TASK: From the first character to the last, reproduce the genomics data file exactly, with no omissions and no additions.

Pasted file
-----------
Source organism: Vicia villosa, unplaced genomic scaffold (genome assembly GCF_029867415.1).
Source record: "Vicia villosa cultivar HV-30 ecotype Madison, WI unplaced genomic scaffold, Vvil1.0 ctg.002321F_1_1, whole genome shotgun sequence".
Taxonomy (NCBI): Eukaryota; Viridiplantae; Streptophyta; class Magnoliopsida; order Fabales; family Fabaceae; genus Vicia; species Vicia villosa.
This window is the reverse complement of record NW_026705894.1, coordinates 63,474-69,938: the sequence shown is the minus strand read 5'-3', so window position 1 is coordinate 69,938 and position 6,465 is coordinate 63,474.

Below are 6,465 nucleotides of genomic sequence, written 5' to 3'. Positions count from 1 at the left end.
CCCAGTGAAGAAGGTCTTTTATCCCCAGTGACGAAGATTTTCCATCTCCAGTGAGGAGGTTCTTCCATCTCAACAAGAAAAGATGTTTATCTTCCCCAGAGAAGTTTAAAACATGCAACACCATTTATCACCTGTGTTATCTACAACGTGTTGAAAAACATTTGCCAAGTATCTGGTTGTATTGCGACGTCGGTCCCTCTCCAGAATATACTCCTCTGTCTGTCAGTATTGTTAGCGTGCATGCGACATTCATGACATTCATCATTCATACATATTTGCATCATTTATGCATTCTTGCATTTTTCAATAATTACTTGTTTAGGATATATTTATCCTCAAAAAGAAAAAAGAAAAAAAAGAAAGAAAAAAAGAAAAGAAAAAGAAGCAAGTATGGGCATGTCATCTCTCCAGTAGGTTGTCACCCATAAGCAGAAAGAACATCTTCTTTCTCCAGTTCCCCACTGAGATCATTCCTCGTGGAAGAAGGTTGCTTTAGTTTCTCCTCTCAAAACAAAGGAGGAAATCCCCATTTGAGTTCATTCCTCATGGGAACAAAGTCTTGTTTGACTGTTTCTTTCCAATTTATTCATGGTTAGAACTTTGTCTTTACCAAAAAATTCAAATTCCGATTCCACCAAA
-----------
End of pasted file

Source organism: Vicia villosa, unplaced genomic scaffold (genome assembly GCF_029867415.1).
Source record: "Vicia villosa cultivar HV-30 ecotype Madison, WI unplaced genomic scaffold, Vvil1.0 ctg.002321F_1_1, whole genome shotgun sequence".
Taxonomy (NCBI): Eukaryota; Viridiplantae; Streptophyta; class Magnoliopsida; order Fabales; family Fabaceae; genus Vicia; species Vicia villosa.
This window is the reverse complement of record NW_026705894.1, coordinates 63,474-69,938: the sequence shown is the minus strand read 5'-3', so window position 1 is coordinate 69,938 and position 6,465 is coordinate 63,474.

Below are 6,465 nucleotides of genomic sequence, written 5' to 3'. Positions count from 1 at the left end.
CCCAGTGAAGAAGGTCTTTTATCCCCAGTGACGAAGATTTTCCATCTCCAGTGAGGAGGTTCTTCCATCTCAACAAGAAAAGATGTTTATCTTCCCCAGAGAAGTTTAAAACATGCAACACCATTTATCACCTGTGTTATCTACAACGTGTTGAAAAACATTTGCCAAGTATCTGGTTGTATTGCGACGTCGGTCCCTCTCCAGAATATACTCCTCTGTCTGTCAGTATTGTTAGCGTGCATGCGACATTCATGACATTCATCATTCATACATATTTGCATCATTTATGCATTCTTGCATTTTTCAATAATTACTTGTTTAGGATATATTTATCCTCAAAAAGAAAAAAGAAAAAAAAGAAAGAAAAAAAGAAAAGAAAAAGAAGCAAGTATGGGCATGTCATCTCTCCAGTAGGTTGTCACCCATAAGCAGAAAGAACATCTTCTTTCTCCAGTTCCCCACTGAGATCATTCCTCGTGGAAGAAGGTTGCTTTAGTTTCTCCTCTCAAAACAAAGGAGGAAATCCCCATTTGAGTTCATTCCTCATGGGAACAAAGTCTTGTTTGACTGTTTCTTTCCAATTTATTCATGGTTAGAACTTTGTCTTTACCAAAAAATTCAAATTCCGATTCCACCAAA